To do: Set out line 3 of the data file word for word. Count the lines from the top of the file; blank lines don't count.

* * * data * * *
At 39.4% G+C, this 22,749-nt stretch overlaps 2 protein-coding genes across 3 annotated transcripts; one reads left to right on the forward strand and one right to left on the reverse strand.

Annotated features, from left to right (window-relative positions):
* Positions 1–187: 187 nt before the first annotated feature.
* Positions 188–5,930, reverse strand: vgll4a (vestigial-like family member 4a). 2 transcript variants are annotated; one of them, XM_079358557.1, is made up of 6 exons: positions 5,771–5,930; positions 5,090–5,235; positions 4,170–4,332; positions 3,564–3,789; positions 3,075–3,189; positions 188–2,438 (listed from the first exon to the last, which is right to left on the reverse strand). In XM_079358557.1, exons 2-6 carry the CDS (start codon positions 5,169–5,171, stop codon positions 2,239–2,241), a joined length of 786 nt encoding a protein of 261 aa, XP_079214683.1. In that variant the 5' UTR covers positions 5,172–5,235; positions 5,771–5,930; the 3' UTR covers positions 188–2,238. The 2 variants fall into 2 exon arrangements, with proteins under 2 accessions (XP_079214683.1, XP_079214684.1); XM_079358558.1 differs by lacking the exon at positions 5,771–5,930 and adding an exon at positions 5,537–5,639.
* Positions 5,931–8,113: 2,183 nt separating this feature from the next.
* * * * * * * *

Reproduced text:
* Positions 1–187: 187 nt before the first annotated feature.